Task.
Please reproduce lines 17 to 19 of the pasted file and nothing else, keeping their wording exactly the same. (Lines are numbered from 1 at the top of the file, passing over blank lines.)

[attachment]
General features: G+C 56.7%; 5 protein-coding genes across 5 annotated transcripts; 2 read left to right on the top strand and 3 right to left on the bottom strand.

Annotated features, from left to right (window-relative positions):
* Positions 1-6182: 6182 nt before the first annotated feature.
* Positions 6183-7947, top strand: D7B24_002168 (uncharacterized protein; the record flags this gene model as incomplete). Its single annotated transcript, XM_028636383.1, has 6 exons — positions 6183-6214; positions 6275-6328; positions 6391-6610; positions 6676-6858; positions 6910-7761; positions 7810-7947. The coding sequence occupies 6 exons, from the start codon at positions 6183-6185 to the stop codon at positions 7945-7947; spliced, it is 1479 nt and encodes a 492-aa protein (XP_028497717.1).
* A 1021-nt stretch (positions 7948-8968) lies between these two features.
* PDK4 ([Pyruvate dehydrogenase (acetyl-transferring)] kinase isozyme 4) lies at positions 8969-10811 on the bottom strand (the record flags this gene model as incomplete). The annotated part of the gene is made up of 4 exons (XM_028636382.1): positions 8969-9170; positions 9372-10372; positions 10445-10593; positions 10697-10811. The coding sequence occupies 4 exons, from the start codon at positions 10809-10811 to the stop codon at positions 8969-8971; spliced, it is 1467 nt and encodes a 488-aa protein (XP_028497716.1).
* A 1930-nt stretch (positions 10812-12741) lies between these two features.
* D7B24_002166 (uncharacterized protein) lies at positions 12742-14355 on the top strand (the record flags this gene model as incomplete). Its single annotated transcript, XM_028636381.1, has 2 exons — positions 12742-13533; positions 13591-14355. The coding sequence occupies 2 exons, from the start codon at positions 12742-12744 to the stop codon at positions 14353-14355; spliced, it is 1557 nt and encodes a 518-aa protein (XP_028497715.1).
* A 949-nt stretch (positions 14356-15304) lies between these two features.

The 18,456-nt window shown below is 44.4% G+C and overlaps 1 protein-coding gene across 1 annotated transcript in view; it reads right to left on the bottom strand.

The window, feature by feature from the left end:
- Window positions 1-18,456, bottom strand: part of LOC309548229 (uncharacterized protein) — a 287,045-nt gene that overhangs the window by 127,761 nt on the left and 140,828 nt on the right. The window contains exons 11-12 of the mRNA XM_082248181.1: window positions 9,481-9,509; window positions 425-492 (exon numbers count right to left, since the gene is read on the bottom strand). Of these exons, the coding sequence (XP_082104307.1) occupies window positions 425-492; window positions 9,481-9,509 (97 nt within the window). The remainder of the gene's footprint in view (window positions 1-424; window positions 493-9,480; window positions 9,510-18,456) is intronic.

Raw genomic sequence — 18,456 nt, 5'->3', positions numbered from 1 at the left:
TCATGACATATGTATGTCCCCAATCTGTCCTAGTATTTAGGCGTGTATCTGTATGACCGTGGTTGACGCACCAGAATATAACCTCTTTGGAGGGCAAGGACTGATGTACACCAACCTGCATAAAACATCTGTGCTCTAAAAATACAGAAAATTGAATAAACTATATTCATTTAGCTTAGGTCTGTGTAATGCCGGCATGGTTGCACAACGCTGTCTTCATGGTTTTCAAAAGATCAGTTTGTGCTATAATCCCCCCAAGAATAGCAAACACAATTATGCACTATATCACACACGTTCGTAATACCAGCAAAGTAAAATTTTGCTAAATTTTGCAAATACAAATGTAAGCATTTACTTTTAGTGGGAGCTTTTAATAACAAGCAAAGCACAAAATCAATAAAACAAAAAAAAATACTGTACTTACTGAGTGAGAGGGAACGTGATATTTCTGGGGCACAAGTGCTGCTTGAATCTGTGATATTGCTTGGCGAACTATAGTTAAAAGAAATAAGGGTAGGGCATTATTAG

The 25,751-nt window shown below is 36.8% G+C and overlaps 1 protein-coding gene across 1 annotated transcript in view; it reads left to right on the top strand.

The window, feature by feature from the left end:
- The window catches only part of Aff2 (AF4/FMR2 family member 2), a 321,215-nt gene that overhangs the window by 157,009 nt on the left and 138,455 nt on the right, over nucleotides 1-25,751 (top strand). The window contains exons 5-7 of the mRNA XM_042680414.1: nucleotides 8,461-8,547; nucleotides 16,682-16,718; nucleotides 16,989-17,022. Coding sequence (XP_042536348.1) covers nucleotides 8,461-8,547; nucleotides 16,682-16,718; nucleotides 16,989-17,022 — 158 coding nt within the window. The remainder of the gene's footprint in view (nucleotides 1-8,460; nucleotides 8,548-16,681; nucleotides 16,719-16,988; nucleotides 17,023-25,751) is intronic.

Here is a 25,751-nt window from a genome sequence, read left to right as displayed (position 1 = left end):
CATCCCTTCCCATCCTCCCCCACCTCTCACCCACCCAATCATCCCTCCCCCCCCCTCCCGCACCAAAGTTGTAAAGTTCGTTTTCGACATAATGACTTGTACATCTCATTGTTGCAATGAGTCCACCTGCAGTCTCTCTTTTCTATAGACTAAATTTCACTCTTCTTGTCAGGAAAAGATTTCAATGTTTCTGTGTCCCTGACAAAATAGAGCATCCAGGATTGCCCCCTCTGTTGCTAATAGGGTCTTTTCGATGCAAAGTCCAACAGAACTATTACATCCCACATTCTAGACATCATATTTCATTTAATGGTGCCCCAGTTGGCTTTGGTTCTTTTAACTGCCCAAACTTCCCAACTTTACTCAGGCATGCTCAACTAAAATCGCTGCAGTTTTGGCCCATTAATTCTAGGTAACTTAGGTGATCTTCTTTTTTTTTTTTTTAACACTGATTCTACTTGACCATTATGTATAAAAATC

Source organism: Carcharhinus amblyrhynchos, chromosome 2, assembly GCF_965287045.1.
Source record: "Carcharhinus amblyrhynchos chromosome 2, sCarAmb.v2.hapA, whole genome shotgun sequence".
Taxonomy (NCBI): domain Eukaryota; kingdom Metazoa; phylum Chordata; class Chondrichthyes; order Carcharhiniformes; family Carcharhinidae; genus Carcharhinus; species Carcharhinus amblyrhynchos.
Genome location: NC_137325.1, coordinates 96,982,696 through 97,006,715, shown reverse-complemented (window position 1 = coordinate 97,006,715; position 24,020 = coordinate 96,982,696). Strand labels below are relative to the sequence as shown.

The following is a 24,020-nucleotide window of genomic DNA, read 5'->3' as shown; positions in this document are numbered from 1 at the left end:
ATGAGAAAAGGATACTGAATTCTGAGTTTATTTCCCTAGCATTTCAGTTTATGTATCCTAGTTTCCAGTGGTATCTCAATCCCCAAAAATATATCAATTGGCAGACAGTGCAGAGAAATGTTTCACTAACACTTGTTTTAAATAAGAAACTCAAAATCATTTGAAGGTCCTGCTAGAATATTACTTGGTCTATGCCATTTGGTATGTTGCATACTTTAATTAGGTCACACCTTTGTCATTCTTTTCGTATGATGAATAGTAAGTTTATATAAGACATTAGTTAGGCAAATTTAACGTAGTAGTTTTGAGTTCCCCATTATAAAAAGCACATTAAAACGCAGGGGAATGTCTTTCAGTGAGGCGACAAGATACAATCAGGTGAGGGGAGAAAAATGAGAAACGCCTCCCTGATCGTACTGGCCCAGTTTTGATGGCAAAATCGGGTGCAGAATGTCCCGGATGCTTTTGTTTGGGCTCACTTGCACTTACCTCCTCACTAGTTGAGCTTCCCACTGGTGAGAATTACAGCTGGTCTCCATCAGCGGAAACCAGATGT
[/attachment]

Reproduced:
- The window catches only part of Aff2 (AF4/FMR2 family member 2), a 321,215-nt gene that overhangs the window by 157,009 nt on the left and 138,455 nt on the right, over nucleotides 1-25,751 (top strand). The window contains exons 5-7 of the mRNA XM_042680414.1: nucleotides 8,461-8,547; nucleotides 16,682-16,718; nucleotides 16,989-17,022. Coding sequence (XP_042536348.1) covers nucleotides 8,461-8,547; nucleotides 16,682-16,718; nucleotides 16,989-17,022 — 158 coding nt within the window. The remainder of the gene's footprint in view (nucleotides 1-8,460; nucleotides 8,548-16,681; nucleotides 16,719-16,988; nucleotides 17,023-25,751) is intronic.

Here is a 25,751-nt window from a genome sequence, read left to right as displayed (position 1 = left end):
CATCCCTTCCCATCCTCCCCCACCTCTCACCCACCCAATCATCCCTCCCCCCCCCTCCCGCACCAAAGTTGTAAAGTTCGTTTTCGACATAATGACTTGTACATCTCATTGTTGCAATGAGTCCACCTGCAGTCTCTCTTTTCTATAGACTAAATTTCACTCTTCTTGTCAGGAAAAGATTTCAATGTTTCTGTGTCCCTGACAAAATAGAGCATCCAGGATTGCCCCCTCTGTTGCTAATAGGGTCTTTTCGATGCAAAGTCCAACAGAACTATTACATCCCACATTCTAGACATCATATTTCATTTAATGGTGCCCCAGTTGGCTTTGGTTCTTTTAACTGCCCAAACTTCCCAACTTTACTCAGGCATGCTCAACTAAAATCGCTGCAGTTTTGGCCCATTAATTCTAGGTAACTTAGGTGATCTTCTTTTTTTTTTTTTTAACACTGATTCTACTTGACCATTATGTATAAAAATC